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robzy

What are your personal and professional goals?

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I've been asked to answer this question for an internship application, and it surprisingly has me stumped.

 

My personal goal is simply to be successful, and I don't mean money. Whatever I choose to do I simply want to enjoy it, to be good at it, and to continue bettering myself.

 

And really, my professional goals align pretty darn closely with that.

 

Of course, as true as it might be, it's not the answer they are looking for. It's much too wishy washy.... *pauses*... actually, I think I might be able to turn that into a workable answer.

 

 

Anyways, what are your personal and professional goals?

 

 

Rob.

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Personal - to pursue activities that will maximise my enjoyment of life

 

Professional - to lead my team into producing the best we can in the most efficient way possible (I manage people)

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Professional goals im not sure right now. Im tossing up what if i want to keep doing what im doing or move on :S

 

Personal, eventually settle down with someone and see where life takes us (sounds so corny)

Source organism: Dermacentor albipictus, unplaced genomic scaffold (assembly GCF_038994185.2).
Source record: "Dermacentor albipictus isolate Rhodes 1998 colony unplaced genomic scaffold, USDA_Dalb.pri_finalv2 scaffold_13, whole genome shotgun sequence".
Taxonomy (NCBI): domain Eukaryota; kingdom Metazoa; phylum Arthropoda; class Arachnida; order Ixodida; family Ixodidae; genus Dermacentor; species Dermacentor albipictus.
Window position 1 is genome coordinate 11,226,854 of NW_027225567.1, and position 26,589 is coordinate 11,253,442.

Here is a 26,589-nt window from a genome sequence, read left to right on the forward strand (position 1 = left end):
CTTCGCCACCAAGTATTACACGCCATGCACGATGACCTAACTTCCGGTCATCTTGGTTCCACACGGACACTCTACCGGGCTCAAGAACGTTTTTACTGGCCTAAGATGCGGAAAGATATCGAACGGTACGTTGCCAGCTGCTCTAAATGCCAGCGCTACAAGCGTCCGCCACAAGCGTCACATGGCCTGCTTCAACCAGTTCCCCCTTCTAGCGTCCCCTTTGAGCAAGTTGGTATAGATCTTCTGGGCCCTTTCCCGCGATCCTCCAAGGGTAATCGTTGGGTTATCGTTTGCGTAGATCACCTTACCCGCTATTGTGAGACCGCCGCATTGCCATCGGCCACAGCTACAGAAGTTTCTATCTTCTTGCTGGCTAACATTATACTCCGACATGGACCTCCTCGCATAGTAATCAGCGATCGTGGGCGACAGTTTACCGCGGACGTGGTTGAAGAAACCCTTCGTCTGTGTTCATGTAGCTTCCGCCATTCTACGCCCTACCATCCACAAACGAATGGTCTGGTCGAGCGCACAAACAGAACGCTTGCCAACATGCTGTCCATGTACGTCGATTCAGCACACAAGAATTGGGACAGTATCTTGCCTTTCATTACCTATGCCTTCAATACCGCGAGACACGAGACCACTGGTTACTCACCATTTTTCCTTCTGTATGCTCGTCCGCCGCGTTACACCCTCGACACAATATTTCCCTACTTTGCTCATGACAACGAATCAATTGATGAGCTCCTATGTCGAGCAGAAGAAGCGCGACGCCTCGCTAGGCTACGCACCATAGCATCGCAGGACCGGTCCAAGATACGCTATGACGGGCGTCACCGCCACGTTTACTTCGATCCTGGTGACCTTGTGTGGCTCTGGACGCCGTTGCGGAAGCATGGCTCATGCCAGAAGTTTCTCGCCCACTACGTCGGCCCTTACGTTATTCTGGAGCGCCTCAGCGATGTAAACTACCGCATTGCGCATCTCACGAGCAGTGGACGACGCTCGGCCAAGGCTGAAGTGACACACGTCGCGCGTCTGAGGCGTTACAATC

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Take over the world with an army of flying monkeys

 

And find a nice pair of running shoes that i can also wear to a restaurant

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Personal, eventually settle down with someone and see where life takes us (sounds so corny)

With all due respect to psyckle, that's much better than his answer ;)

 

psyckle: Those are the type of things that I come with too, but they bug me because they are so generic. Pretty much everyone wants to maximise their enjoyment, and to produce the best they can with their team. While totally true, I'm sure, it's a bit generic.

 

Rob.

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Robzy, can "be successful" even be classed as a goal? I'd say no :) I'd say most people want to be "successful" by your definition of enjoyment and good at. They'd have other goals too, but "success" is maybe the ultimate high level goal, up there with "happy", which is practically how you defined successful :)